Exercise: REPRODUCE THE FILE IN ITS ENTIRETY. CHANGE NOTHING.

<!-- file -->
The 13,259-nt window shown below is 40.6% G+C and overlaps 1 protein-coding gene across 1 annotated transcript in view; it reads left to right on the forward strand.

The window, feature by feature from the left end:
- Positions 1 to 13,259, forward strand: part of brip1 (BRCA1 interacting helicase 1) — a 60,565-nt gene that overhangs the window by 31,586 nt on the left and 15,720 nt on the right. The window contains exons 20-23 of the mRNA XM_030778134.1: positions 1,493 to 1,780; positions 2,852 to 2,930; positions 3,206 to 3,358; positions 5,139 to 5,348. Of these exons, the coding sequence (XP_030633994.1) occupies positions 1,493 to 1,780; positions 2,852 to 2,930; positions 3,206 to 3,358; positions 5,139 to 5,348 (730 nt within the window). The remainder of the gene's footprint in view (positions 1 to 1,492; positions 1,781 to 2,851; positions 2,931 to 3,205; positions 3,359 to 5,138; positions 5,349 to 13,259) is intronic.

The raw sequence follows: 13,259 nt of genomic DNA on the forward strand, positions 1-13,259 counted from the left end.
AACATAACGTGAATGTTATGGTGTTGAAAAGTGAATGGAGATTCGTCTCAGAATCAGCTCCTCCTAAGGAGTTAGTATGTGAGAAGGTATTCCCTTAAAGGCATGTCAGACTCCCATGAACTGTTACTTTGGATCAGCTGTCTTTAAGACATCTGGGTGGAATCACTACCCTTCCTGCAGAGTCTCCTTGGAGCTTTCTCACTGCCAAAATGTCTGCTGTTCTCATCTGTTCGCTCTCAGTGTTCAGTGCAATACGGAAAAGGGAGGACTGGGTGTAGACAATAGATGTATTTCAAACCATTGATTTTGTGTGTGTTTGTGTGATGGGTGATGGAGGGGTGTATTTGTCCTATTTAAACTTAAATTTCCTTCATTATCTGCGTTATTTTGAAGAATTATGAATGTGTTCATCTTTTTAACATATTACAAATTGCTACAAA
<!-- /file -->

The 13,259-nt window shown below is 40.6% G+C and overlaps 1 protein-coding gene across 1 annotated transcript in view; it reads left to right on the forward strand.

The window, feature by feature from the left end:
- Positions 1 to 13,259, forward strand: part of brip1 (BRCA1 interacting helicase 1) — a 60,565-nt gene that overhangs the window by 31,586 nt on the left and 15,720 nt on the right. The window contains exons 20-23 of the mRNA XM_030778134.1: positions 1,493 to 1,780; positions 2,852 to 2,930; positions 3,206 to 3,358; positions 5,139 to 5,348. Of these exons, the coding sequence (XP_030633994.1) occupies positions 1,493 to 1,780; positions 2,852 to 2,930; positions 3,206 to 3,358; positions 5,139 to 5,348 (730 nt within the window). The remainder of the gene's footprint in view (positions 1 to 1,492; positions 1,781 to 2,851; positions 2,931 to 3,205; positions 3,359 to 5,138; positions 5,349 to 13,259) is intronic.

The raw sequence follows: 13,259 nt of genomic DNA on the forward strand, positions 1-13,259 counted from the left end.
AACATAACGTGAATGTTATGGTGTTGAAAAGTGAATGGAGATTCGTCTCAGAATCAGCTCCTCCTAAGGAGTTAGTATGTGAGAAGGTATTCCCTTAAAGGCATGTCAGACTCCCATGAACTGTTACTTTGGATCAGCTGTCTTTAAGACATCTGGGTGGAATCACTACCCTTCCTGCAGAGTCTCCTTGGAGCTTTCTCACTGCCAAAATGTCTGCTGTTCTCATCTGTTCGCTCTCAGTGTTCAGTGCAATACGGAAAAGGGAGGACTGGGTGTAGACAATAGATGTATTTCAAACCATTGATTTTGTGTGTGTTTGTGTGATGGGTGATGGAGGGGTGTATTTGTCCTATTTAAACTTAAATTTCCTTCATTATCTGCGTTATTTTGAAGAATTATGAATGTGTTCATCTTTTTAACATATTACAAATTGCTACAAA